So, last night (April 1) was the premiere of VH1’s delicious, infectious, reality series The Gossip Game, a show that’s been ruffling more than a few feathers because it supposedly builds on negative stereotypes and bad behaviors of urban gossip bloggers that call themselves “journalists.”
This isn’t a prank article.
They are vulgar, slutty, greasy, and ignorant, and are all representing the hip-hop culture. The program follows the lives of seven
young adults as they invite viewers into what they describe as the most desirable job in entertainment: gossip blogging. VH1 describes their behavior “over-the top and passionate,” adding that “there’s more to these women than who they gossip about.”
Well, not really. The dense and depraved group includes a former ‘put on blast expert’ who wrote a book detailing her personal sex exploits with dozens of hip-hop’s elite (considered a ‘boss thing’ in hip-hop culture), another who once boasted women who wear spanx is more desirable than women who are fit, and a former high profile international television journalist-turned-gossip expert for Russell Simmons’ entry into the gossip universe, Global Grind (the latter being the show’s only credible and logical cast member). All of the women celebrate their urban gossiping pedigree—something about being on top of the world in entertainment, unorthodox and slathered in makeup and too-small outfits.
No African American, and this includes the staff’s brothers, cousins, friends, neighbors, aunts, uncles, colleagues, (and me) can identify with the coarse idiocy of the individuals featured on the show.
Not that Blacks are aching to become another minority d’jour. Designating special classes of people does nothing to foster societal cohesiveness; quite the opposite, it creates hierarchies. Who’s in, who’s out; which group can’t be touched by public criticism, which can be mocked over and over again.
Let’s put it another way. Blacks, like being old or fat, are fair game for public derision. It gets worse: VH1’s show Basketball Wives filmed the antics of America’s best known wives and mistresses of hard working NBA athletes. Nuff said.
Where are the P.C. police when you need them?
Increasingly, reality television seeks out the grotesque, appealing to our salacious urges. Think of it as a 21st century circus freak show where crowds shuffle through dingy tents to gape in prurient fascination at anomalies of nature. Whereas P.T. Barnum featured fat ladies and midgets, reality TV features…fat ladies and former ‘weirdos’ in school turned confident weirdos.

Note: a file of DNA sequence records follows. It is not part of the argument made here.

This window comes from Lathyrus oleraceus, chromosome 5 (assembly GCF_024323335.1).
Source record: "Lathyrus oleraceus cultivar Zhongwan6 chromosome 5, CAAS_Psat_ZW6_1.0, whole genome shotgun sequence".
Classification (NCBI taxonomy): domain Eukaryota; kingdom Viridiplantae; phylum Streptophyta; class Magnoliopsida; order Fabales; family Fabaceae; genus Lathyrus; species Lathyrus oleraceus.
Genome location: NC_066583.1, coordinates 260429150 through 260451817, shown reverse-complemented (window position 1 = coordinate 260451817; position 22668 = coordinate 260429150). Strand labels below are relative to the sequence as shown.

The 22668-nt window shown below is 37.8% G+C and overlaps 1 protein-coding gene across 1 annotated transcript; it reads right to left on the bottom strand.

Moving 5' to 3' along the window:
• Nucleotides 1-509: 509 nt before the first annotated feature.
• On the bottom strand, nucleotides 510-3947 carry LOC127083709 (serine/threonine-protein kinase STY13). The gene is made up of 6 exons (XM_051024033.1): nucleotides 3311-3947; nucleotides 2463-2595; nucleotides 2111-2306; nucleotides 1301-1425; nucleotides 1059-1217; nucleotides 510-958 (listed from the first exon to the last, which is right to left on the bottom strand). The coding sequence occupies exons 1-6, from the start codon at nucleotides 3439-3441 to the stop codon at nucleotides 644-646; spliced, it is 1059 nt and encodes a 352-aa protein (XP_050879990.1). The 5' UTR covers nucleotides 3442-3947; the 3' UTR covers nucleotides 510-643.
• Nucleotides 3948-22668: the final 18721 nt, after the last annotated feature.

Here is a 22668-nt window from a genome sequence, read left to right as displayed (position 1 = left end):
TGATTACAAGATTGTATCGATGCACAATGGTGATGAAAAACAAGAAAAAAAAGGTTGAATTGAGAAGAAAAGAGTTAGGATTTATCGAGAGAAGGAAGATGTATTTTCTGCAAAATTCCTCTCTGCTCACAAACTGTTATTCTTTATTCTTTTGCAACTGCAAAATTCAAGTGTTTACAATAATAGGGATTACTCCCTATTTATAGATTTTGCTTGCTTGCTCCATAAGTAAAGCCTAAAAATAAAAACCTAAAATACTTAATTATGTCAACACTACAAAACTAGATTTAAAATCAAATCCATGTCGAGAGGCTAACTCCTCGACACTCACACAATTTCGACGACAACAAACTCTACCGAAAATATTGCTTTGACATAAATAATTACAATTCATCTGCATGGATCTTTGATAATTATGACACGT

Come on down, ladies and gentlemen.
Honestly, what is the value of E!’s dating-for-dummies series Burning Love or Bravo’s supposed lifestyle display Real Housewives of Atlanta other than chortle at their attempts of social acceptability?
Similarly, how can African Americans defend The Gossip Game?
“I think it’s a fun show. I’m really glad the show has a cast of strong professional black women thick in their skin,” one supporter (and friend of a cast member) said in a post on micro-blogging social site Twitter. “But I also will say that I hope they do a better job of representing African-Americans.”
Interesting response, don’t you think, coming from a person who is likely a colleague?
A “Sexy” Show? I think I’ll pass
Once upon a time, it was easy to tell viewers to simply switch the channel if they found a series offensive. That advice no longer works. Turn off the television? It’s streamed online; it’s sold on video; it’s on Facebook and Twitter and IN YOUR FACE just about everywhere.
Besides, it’s not okay to ignore a program that films a girl arguing with another girl because they work for rival radio stations, as happened in the first episode. That’s not sexy. That’s called classless.
So let’s call The Gossip Game what it truly is—VH1’s messy media ploy celebrating the hedonism, sexism and ethnic chauvinism of narcissistic minority women in urban culture.
All in the name of watching people who say they have the job we all wish we had. Right?